Command Prompt - Advanced Networking Commands

In one of our previous tutorials, you've learned how to use basic commands in Command Prompt. Now it's time to take things to the next level and show how to use some of the more advanced commands. The first set of advanced commands contains useful network commands which facilitate the following: viewing information about your network devices and connections (assigned IP Address, the MAC of the network card), checking the availability of a certain host and displaying a wealth of networking and ports information.

Retrieving Information About Your Network Connection

To obtain detailed information about your network connection, use the ipconfig command. Type ipconfig in Command Prompt and press Enter. As you can see below, a list with the network devices existing on your system and their IP addresses is displayed. You get also details such the default gateway, subnet mask or the state of the network adapter.

Command Prompt

With the /all switch you will get a whole new level of detail: DNS information, the MAC (Media Access Control) (in the Physical Address field) and other information about each network component. Check out the picture below to see a sample of the combination of ipconfig command with the /all parameter.

Command Prompt

It's worth mentioning that the ipconfig command allows you to perform certain operations, if you use the right parameter. For example the ipconfig /release and ipconfig /renew commands force your network adapter to drop and renew the current IP address. These parameters are useful in networks that use DHCP (Dynamic Host Configuration Protocol) to distribute IP addresses automatically. Basically your system gives up its current address and requests a new one from the DHCP server. This can be very useful in certain networking scenarios.

Finding Your Computer's MAC Address

Another way to obtain the MAC address is to use the getmac command. Just type getmac and press Enter, as shown below.

Command Prompt

Testing the Connection to a Website or Network/Internet Location

To test your connection to a certain website or another network or Internet location, you can use the ping network command followed by a web-address or IP address. For example, if you want to check the connectivity to our website, without opening a web browser, type ping and then press Enter.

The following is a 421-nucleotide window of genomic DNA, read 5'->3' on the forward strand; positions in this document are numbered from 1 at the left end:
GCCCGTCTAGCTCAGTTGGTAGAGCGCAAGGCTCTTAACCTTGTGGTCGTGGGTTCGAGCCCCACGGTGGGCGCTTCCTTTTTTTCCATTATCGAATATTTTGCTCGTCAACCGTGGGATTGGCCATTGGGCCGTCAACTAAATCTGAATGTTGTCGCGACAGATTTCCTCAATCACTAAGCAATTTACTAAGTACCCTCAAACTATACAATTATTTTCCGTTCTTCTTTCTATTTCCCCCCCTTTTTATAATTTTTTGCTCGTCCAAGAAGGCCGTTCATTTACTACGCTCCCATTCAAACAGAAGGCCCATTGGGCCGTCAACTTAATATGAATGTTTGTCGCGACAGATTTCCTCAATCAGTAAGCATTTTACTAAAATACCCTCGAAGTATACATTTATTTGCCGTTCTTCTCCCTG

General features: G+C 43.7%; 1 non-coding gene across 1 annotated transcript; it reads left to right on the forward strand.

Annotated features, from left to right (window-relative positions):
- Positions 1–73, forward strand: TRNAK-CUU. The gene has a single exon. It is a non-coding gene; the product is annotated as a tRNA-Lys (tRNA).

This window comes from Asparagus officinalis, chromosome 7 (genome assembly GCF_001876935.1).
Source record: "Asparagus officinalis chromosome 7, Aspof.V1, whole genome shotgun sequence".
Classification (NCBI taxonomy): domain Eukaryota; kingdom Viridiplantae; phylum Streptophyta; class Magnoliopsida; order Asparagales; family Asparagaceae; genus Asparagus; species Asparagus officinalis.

Command Prompt

This command allows you to use a quite useful parameter that enables you to ping the specified address until it's stopped manually: -t. For example, I typed ping -t After a period I decided that I want to see some statistics and I used the keyboard combination CRTL + Break. This shows the averages for the ping commands run until then.

Finally I terminated the action by using the keyboard combination CTRL+C. This stopped the endless cycle of ping commands to the specified address.

Command Prompt

Check Network Connections and Display Port Information

With the netstat command you will be able to see active network connections between your system and any other systems on your network or the Internet.

Command Prompt

The -a parameter shows all connections and listening ports. A sample can be seen in the image below.

Command Prompt


If you liked today's article, don't miss the next article from ours Command Prompt series. We will cover other useful commands which can be used in this tool. If you have any questions about this set of commands, don't hesitate to leave a comment.

About the Author: Maximilian
I’m an information technology enthusiast that thinks and can always argument the opinion that is the perfect place for every user to learn how to master the “new and improved” Windows 7. As technology evolves it’s obvious that people need it and of course learn how to use it. Happy to help!